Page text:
Why bitcoin could be the new gold


Could bitcoin be the next gold?

The idea has a great deal of intuitive appeal. Gold bugs and bitcoin fetishists are inclined to share a profound distrust of fiat money and the nation-state, an impregnable bullishness about their favoured asset class and an obsessive attention to details of market moves along with a blithe disinterest in bigger-picture difficulties.

The idea has become especially popular as the value invested in bitcoin and other cryptocurrencies has marched up over the last year. Even following this week’s sell-off, motivated by China announcing initial coin offerings prohibited, the value of cryptocurrencies in flow is around $155-billion (U.S.), based on Coinmarketcap.com.

That may sound small in contrast to the {}7.8-trillion notional value of the planet’s 187,200 tonnes of gold. At exactly the exact same time, it is already about a tenth the value of the 40,000 tons of yellow metal used for investment as bullion bars and coins, and has resisted the amount stored in gold exchange-traded funds. At more than $78-billion, Bitcoin alone is not far from overtaking the $90-billion-odd spent in most gold ETFs.

There are two chief reasons to doubt bitcoin’s viability as an investment. One is an engineering issue: Its creaky infrastructure is very likely to be a turn-off for all but the hobbyist fringe. Another is more philosophical: Digital monies don’t have any fundamental value, so don’t have any place in a portfolio.

Both objections are poorer than you may think.

Take infrastructure. It is certainly true that bitcoin’s operations are surprisingly clunky. Just confirming one transaction typically takes over an hour or more — it briefly took over a day at one point a month, based on applications company Blockchain.info.

With that said, financial markets are usually constructed on similar Rube Goldberg foundations. It’s comically tricky for ordinary investors to purchase a genuine barrel of crude oil. The economist John Maynard Keynes, based on a possibly apocryphal story, after quantified up the storage capacity of the chapel of King’s College, Cambridge after coming dangerously close to needing to take delivery of a month’s worth of Britain’s wheat supply. Completing transactions in the real world is often so clunky that some banks are already researching using, um, blockchains instead.

What makes markets investable for the most part isn’t their physical foundations, but the superstructure of derivatives contracts, exchanges and clearing houses built on top.

Up to now, the area of bitcoin exchanges has been the Wild West. When Mt. Gox filed for bankruptcy in 2014, it stated it had dropped 850,000 coins worth more than $450-million. Another $70-million-odd was stolen in a hack of Bitfinex this past year. The likes of Deribit and Bitmex have been supplying bitcoin futures and options for a while, but important institutional investors are just likely to participate if they believe the clearing and settlement procedure is rock-solid and the trade itself faithfully solvent.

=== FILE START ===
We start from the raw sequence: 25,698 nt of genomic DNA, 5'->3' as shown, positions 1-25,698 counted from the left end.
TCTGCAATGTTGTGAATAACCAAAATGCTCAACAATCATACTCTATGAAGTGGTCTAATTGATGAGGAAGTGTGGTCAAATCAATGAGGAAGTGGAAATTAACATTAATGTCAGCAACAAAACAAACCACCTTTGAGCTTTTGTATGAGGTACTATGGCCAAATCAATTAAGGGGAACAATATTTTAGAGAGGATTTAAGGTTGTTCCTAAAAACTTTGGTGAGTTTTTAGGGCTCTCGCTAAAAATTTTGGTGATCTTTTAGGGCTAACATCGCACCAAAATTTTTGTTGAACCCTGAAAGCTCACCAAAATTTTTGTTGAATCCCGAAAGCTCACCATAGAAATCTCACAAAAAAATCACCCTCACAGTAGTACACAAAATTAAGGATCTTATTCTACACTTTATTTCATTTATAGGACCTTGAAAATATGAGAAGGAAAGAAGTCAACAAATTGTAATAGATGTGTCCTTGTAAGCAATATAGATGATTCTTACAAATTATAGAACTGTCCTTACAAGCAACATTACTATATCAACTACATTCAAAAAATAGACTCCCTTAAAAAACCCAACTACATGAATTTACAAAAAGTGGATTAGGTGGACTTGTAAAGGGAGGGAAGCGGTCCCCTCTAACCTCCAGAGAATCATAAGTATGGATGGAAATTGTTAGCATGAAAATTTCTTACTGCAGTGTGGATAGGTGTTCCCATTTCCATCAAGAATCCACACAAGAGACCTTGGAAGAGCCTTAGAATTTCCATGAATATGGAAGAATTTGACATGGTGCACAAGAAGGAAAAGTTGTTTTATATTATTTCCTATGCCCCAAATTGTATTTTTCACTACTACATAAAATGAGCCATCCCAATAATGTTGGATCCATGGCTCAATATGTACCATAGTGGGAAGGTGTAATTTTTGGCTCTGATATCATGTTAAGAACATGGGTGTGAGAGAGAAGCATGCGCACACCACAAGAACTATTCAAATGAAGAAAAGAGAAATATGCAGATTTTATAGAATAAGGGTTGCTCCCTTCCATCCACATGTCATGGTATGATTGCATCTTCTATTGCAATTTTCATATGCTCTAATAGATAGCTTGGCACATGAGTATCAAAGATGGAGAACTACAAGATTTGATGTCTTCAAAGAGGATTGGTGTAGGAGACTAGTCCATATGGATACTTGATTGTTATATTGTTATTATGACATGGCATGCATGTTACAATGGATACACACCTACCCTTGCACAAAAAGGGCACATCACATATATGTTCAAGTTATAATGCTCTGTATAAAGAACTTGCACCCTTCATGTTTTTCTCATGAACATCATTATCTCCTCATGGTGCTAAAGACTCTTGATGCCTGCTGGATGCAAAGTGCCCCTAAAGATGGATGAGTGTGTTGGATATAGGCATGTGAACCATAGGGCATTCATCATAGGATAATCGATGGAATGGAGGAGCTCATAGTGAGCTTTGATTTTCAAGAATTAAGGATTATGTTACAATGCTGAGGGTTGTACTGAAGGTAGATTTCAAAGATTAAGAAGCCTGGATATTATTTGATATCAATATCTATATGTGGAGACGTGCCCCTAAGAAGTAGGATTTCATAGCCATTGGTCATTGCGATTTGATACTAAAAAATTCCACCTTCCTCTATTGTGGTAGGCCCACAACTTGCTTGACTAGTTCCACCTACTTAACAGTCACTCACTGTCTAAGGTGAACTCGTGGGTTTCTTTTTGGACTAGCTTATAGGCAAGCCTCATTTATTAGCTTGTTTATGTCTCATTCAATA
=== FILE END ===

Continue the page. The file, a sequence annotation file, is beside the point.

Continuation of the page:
Change on this front is imminent. The Chicago Board Options Exchange is planning to begin offering cash-settled bitcoin futures next April, CNBC reported last week. Trading platform LedgerX LLC last month won regulatory approval from the U.S. Commodity Futures Trading Commission to act as a clearing house for derivatives settled in electronic currencies. The ability to brief or take leveraged positions in electronic currencies could open them to a much wider variety of investors.

What, however, is the worth of a digital money?

It is a fair question, but one which could equally be levelled at gold. Since Richard Nixon ended the fixed $35-an-ounce convertibility of gold in 1971, its value has risen at times (the 1970s, the 2000s) and dropped at others. The best argument to warrant investing in gold nowadays isn’t that it is an eternal “store of value” but its quite weirdness makes it special: According to modern portfolio theory, you should purchase the shiny stuff not because of its superior investment returns, but since it does not correlate much to other asset classes such as stocks, bonds and commodities.

But while gold did exhibit negative or weak correlations to yields on the Samp;P 500 for much of the 1980s and early 1990s, it has been positively correlated for prolonged periods since then. Throughout gold 2012 run-up, both proceeded more or less in tandem. If gold warrants investment dollars because its inconsistent correlation with stocks helps diversify portfolios, the identical argument can be made for bitcoin, also.

Digital currencies might be as vulgar as the first barbarous relic, but neither is going away any time soon. If this makes investors in both seem less like seers and more like problem gamblers gambling on where a fly will land — well, welcome to financial markets.

Courtesy: The Globe And Mail

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